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Workplace bullying is a term used to describe a range of aggressive behaviors designed to intimidate, threaten, humiliate or sabotage co-workers or employees in a job or workplace setting. These behaviors act as a rough adult counterpart to the bullying activities that occur in middle school, high school, or college settings. Several modern studies link exposure to workplace bullying to increased risks for serious forms of mental illness such as post-traumatic stress disorder (PTSD) and major depression. These risks appear in the direct victims of job-related bullying, as well as in bystanders who witness bullying activities perpetrated against others.

Workplace Bullying Basics

Some of the bullying that takes place in workplace settings corresponds more or less directly to the forms of verbal and social harassment that appear in bullying incidents among school-aged children and young adults. However, workplace bullying can also appear in different forms that reflect the rules and regulations that typically govern on-the-job conduct. Whatever the specific form that bullying takes, its general form typically remains the same: conscious intimidation or abuse that’s designed to destabilize other people’s work environments, prevent or slow the advancement of others, and protect the opportunities, priorities or current status of the person doing the bullying.

While there is no generally accepted definition of what constitutes bullying in all workplace settings, a number of tactics can be construed as bullying behaviors when used in certain contexts. Examples of these tactics include personally insulting others, insulting the quality of others’ job-related contributions, blaming others for one’s own workplace mistakes, taking credit for the work or ideas of others, arbitrarily applying workplace rules, intentionally sabotaging other people’s work, refusing to communicate with others or include them in relevant work-related discussions, making false accusations against others, “throwing tantrums” in front of employees, using specific work assignments as a form of punishment, and placing unrealistic demands on isolated employees or groups of employees.


In 2007, the Workplace Bullying Institute and a national polling organization called Zogby International conducted a nationwide survey designed to assess bullying trends in the workplace. They concluded that 37 percent of employees in the U.S. directly experience workplace bullying or experienced bullying at some point in their work history. Another 12 percent reported witnessing incidents of bullying that involved others. Men act as bullies significantly more often than women, and women are exposed to bullying significantly more frequently than men. Interestingly, women bully other women more often than men bully women. Most of the people who engage in bullying choose their employees as the targets of their intimidating and/or abusive behaviors.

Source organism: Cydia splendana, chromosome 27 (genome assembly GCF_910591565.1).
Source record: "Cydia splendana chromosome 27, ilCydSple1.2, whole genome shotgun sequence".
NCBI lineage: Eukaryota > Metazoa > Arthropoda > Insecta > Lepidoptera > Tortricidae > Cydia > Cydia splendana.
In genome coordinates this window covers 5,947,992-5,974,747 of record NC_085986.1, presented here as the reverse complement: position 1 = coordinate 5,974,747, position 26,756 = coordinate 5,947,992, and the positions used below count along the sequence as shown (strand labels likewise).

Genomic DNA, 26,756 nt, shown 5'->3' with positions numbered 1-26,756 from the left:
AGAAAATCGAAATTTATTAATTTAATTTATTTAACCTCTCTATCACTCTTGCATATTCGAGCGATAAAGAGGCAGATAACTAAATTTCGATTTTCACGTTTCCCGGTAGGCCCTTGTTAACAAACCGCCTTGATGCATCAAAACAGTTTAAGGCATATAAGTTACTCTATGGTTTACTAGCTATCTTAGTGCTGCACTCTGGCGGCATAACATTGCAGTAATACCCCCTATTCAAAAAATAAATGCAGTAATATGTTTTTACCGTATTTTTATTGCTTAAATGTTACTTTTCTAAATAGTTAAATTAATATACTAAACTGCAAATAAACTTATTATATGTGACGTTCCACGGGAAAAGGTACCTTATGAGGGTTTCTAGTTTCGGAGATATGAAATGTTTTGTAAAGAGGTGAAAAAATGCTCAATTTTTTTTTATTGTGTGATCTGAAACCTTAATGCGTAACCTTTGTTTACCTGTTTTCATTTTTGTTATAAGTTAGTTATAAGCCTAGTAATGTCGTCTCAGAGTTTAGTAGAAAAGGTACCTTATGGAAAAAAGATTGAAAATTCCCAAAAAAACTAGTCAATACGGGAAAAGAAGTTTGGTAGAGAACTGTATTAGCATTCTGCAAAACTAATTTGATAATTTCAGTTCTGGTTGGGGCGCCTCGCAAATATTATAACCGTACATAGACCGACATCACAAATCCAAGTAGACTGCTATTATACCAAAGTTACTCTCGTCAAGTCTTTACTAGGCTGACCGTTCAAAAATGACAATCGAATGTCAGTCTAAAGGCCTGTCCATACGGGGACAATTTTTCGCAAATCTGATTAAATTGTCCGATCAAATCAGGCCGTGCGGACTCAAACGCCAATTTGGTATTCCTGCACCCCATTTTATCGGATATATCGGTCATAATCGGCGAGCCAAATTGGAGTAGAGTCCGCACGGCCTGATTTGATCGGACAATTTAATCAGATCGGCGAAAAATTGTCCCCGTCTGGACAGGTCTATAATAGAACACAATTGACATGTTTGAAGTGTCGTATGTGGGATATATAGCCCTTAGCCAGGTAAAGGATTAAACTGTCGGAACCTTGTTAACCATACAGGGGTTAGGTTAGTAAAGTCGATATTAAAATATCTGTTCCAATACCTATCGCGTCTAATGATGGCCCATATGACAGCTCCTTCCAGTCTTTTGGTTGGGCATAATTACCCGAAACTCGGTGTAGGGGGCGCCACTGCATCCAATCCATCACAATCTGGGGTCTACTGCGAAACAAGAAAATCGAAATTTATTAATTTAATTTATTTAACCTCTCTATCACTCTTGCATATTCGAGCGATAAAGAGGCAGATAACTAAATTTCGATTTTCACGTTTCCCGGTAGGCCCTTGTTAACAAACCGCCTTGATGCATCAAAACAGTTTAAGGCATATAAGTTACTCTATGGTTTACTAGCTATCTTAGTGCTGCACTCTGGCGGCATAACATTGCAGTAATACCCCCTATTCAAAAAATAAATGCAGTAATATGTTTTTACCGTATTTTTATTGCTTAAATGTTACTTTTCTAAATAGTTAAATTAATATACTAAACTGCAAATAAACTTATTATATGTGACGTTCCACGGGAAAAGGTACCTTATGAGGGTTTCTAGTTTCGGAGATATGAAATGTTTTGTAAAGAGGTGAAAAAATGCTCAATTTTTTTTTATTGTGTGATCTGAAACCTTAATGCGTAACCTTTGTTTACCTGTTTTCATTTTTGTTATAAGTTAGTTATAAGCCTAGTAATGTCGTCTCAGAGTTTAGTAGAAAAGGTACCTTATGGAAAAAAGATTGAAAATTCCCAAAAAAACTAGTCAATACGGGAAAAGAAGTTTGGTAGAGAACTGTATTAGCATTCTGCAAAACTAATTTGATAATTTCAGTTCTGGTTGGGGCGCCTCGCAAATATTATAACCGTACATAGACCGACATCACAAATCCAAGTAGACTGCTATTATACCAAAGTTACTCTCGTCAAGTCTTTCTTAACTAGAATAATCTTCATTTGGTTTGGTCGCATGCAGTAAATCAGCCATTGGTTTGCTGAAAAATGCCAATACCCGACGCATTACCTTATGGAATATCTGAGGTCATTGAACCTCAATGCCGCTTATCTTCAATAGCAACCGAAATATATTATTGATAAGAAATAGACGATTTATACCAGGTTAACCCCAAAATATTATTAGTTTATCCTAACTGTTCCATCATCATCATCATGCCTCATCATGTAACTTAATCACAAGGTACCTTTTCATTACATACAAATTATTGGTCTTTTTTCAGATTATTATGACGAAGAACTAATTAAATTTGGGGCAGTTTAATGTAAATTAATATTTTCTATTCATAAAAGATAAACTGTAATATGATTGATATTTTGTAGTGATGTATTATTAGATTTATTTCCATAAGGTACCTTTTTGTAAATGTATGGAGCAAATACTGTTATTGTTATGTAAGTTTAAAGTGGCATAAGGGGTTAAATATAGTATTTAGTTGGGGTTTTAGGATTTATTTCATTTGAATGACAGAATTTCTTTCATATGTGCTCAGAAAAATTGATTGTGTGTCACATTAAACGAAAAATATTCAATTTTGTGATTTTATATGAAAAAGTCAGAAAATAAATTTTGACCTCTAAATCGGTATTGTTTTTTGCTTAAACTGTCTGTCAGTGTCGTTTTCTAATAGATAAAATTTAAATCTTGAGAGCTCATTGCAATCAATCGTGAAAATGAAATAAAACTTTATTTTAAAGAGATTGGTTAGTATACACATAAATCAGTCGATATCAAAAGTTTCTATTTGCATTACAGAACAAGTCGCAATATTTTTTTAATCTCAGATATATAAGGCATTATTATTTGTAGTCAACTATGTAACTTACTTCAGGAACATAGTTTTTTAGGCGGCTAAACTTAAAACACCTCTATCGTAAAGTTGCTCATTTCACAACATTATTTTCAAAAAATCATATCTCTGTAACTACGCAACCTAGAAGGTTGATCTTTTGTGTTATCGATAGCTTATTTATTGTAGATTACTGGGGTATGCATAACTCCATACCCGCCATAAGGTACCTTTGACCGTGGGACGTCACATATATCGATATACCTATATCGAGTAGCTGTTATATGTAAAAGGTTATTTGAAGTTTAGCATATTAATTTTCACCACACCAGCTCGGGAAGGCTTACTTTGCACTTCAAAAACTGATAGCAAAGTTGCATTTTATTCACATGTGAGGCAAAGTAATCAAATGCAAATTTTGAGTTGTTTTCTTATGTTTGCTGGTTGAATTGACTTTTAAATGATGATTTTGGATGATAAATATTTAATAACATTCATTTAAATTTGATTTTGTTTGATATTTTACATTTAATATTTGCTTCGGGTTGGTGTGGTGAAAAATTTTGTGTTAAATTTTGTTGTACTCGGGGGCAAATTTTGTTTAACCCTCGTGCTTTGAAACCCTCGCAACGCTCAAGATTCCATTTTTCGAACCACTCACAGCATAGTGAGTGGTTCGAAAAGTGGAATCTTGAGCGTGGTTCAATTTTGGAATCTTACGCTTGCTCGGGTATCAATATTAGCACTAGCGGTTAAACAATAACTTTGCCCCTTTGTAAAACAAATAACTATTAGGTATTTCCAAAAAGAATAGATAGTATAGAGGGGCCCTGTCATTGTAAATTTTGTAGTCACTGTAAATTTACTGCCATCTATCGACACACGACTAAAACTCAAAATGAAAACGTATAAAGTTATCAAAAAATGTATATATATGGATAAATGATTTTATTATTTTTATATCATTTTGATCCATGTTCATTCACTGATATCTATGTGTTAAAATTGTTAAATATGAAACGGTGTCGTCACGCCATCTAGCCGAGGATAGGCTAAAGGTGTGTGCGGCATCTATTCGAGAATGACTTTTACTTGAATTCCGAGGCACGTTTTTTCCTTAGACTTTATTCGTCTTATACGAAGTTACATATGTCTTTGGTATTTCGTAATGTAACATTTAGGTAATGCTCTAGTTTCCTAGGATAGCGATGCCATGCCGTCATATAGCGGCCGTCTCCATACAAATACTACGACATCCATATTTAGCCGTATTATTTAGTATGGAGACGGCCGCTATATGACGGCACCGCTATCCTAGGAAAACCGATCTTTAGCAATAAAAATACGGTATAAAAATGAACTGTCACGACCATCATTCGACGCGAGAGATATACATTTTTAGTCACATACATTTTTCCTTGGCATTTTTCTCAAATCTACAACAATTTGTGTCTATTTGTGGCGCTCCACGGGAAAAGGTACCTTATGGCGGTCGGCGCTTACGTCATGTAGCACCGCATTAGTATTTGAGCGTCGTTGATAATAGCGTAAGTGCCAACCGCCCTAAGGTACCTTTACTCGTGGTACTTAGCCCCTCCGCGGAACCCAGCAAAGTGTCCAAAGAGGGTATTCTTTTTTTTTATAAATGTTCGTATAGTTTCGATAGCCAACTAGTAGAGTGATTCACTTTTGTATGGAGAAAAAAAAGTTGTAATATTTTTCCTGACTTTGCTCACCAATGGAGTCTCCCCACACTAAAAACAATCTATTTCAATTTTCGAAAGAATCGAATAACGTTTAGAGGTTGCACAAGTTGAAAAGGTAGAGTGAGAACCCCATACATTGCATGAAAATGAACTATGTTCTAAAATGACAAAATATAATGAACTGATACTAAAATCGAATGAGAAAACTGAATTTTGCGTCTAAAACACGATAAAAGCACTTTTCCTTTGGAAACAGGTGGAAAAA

Bullying and Mental Illness

In a study published in 2012 in the Journal of Epidemiology and Community Health, a team of researchers from the University of Helsinki used survey information from almost 7,000 individuals to examine the statistical connections between job-related bullying and the risks for the onset of mental illness. They concluded that both men and women directly affected by workplace bullying for a minimum of five to seven years have clearly increased risks for developing a diagnosable psychiatric disorder. In addition, they concluded that men and women who directly experienced serious workplace bullying at some point in the past also have significant, but smaller, increases in their mental illness risks.

In another study, published in 2012 in the International Archives of Occupational and Environmental Health, a team of Swedish researchers concluded that men act as bystanders to workplace bullying incidents more frequently than women. However, when compared to their male counterparts, women bystanders have markedly increased risks for developing symptoms of major depression within an 18-month period following a triggering bullying event. Only roughly 16 percent of male bystanders develop depression symptoms in this timeframe, while slightly more than 33 percent of female bystanders develop these symptoms.

In a third study, published in 2012 in the journal BMJ Open, a group of researchers from the University of Helsinki examined the use of mental health medications such as antidepressants, sedatives, and tranquilizers in over 6,000 people who were either directly exposed to workplace bullying or witnessed the bullying behaviors of their bosses or co-workers. These researchers concluded that women directly exposed to workplace bullying take mental health medications 50 percent more frequently than women not exposed to bullying; women who witness bullying experience a similar increase in their use of these medications.  Men directly exposed to workplace bullying take mental health medications fully twice as often as men not exposed to bullying; men who witness bullying also increase their use of these medications by roughly the same amount.

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